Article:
About S20

S20 Engagement Group

Founded in 1999, the G20 is a group composed of the 19 largest economies in the world, in addition to the European Union and the African Union (admitted in 2023). Since 2008, when Heads of State and Government began directly engaging in discussions (previously only finance ministers and central bank presidents from these nations participated), the G20 agenda has expanded beyond the economic and financial sphere. In this regard, in 2017, the Science20 (S20) was created to act as the G20’s engagement group for the area of science and technology.

The Science20 is formed by the national Academies of sciences of G20 countries and promotes a dialogue between the scientific community and policymakers. Analogous to the G20, the S20 has a non-permanent rotating secretariat and operates as a forum (rather than an organization), with its summits held annually, usually preceding the respective G20 summit.

Throughout the annual cycle, S20 members address relevant topics and formulate documents with specific recommendations and actionable measures for the G20. These proposals form the basis of the S20 communiqué, which is formally presented to the G20 leaders for consideration.

Previous editions of the S20 were held in the following countries: Germany (2017), Argentina (2018), Japan (2019), Saudi Arabia (2020), Italy (2021), Indonesia (2022), and India (2023).

S20 Brasil 2024

About S20 Brasil

With Brazil in charge of the presidency of the G20 in 2024, the Brazilian Academy of Sciences (ABC) faces the responsibility of organizing the 8th edition of the Science20 (S20), an engagement group for the field of science and technology comprised of the national academies of sciences of G20 countries.

In September 2015, our countries approved a global agenda, to be achieved by 2030, aiming to free our people from the tyranny of poverty and protect the planet. Bold and transformative measures were outlined, with our governments committing to embrace them to steer the world towards a sustainable and resilient path. These actions are integrated and indivisible and must balance the three dimensions of sustainable
development: the economic, social, and environmental. Also, this collective journey is anchored in the commitment that no one would be left behind. We are 7 years away from the established deadline and, with concern, we realize that we are far from the desired and agreed-upon 17 Sustainable Development Goals.

The precept of the Brazilian government for the G20 is “Building a Just World and a Sus-tainable Planet”. The Brazilian Academy of Sciences, as organizer of the 2024 edition of the S20, de-fined “Science for Global Transformation” as its motto. Several themes could be discussed under this broad perspective, thus the ABC decided to approach “Science for Global Transformation” in five different task forces:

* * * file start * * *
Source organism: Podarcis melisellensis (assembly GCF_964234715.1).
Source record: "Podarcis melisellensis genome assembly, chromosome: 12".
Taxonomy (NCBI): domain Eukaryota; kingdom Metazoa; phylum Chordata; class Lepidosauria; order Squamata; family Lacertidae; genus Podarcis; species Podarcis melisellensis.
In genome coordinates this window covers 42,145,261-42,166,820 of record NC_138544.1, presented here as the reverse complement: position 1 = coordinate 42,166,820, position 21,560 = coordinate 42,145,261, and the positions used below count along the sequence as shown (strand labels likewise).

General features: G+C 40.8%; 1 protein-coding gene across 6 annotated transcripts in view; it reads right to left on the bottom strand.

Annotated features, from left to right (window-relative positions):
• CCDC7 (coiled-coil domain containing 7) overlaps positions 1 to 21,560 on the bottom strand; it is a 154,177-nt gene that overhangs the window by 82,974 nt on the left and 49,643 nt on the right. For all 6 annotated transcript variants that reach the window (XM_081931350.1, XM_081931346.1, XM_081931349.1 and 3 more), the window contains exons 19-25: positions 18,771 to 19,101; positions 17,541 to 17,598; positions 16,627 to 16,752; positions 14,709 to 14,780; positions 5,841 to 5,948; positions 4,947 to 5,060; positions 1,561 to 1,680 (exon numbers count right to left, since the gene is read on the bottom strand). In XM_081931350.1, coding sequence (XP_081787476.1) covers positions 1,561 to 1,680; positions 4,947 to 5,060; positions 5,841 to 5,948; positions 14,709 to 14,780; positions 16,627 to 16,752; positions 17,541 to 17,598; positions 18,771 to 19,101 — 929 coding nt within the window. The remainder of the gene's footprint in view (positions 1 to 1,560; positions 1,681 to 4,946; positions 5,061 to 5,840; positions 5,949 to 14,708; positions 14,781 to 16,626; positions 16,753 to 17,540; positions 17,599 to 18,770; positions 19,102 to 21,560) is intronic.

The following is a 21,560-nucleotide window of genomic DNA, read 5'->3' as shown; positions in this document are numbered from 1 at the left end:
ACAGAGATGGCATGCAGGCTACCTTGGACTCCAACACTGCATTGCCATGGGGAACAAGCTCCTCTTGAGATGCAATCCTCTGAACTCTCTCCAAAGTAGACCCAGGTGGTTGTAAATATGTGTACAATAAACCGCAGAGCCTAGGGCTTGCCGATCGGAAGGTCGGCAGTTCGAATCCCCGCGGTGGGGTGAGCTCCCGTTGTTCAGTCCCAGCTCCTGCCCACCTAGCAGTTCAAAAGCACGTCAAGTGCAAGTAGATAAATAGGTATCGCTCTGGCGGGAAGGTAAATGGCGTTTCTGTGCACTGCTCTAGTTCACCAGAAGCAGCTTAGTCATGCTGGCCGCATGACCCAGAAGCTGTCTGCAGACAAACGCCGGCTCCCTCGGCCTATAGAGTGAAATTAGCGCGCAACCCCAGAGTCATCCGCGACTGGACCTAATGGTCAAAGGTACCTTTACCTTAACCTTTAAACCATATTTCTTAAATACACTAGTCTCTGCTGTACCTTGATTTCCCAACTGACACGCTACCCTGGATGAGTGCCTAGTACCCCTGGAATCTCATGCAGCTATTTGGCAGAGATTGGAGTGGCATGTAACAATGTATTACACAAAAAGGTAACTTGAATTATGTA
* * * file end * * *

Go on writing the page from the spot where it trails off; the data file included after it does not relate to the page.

Artificial Intelligence:

ethics, social impact, regulation, and knowledge sharing



pushing the world toward a sustainable planet

Energy Transition Process:

renewable energies, social and economic considerations

Health Challenges:

quality, equity, and access

Justiça Social

Social Justice:

promoting inclusion, ending poverty, and reducing inequalities

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G20 Brasil

International Economic Cooperation Forum

On December 1, 2023, Brazil took on the rotating presidency of the G20, a group composed of the 19 largest economies in the world, in addition to the European Union and the African Union (admitted in 2023). With a one-year term (until November 30, 2024), this is the first time Brazil occupies the position in this format – in 2008, Brazil chaired the G20 when the event was of ministerial level.

During the Brazilian presidency, priority issues will be discussed, including the fight against hunger, poverty and inequality, the three dimensions of sustainable development (economic, social and environmental) and the reform of global governance. Throughout the Brazilian term, technical meetings, ministerial conferences, and the next Summit of Heads of State and Government, scheduled for November 18 and 19, 2024, in Rio de Janeiro (RJ), are planned.

The G20 operates according to two parallel workstreams which communicate with each other: the Sherpa Track and the Finance Track. The Sherpa Track is led by emissaries of the G20 leaders, and oversee negotiations, discuss the points that form the summit’s agenda and coordinate most of the work. The Finance Track deals with strategic macroeconomic issues and is led by member countries’ Finance ministers and central bank heads.

Among the new features presented by Brazil’s presidency is the G20 Social, a place where civil society can participate and contribute to discussions and policy formulations referring to the Summit. The G20 Social encompasses, among others, the activities of 13 engagement groups, which includes the Science20 (S20). The engagement groups provide a broad platform for non-governmental participants from G20 member countries to contribute to the policy formulation process. The highlight will be the Social Summit, on November 15-17, right before the G20 Leaders’ Summit, also in Rio de Janeiro. The Social Summit will reflect the set of proposals discussed by the representatives of the societies of the countries that make up the G20.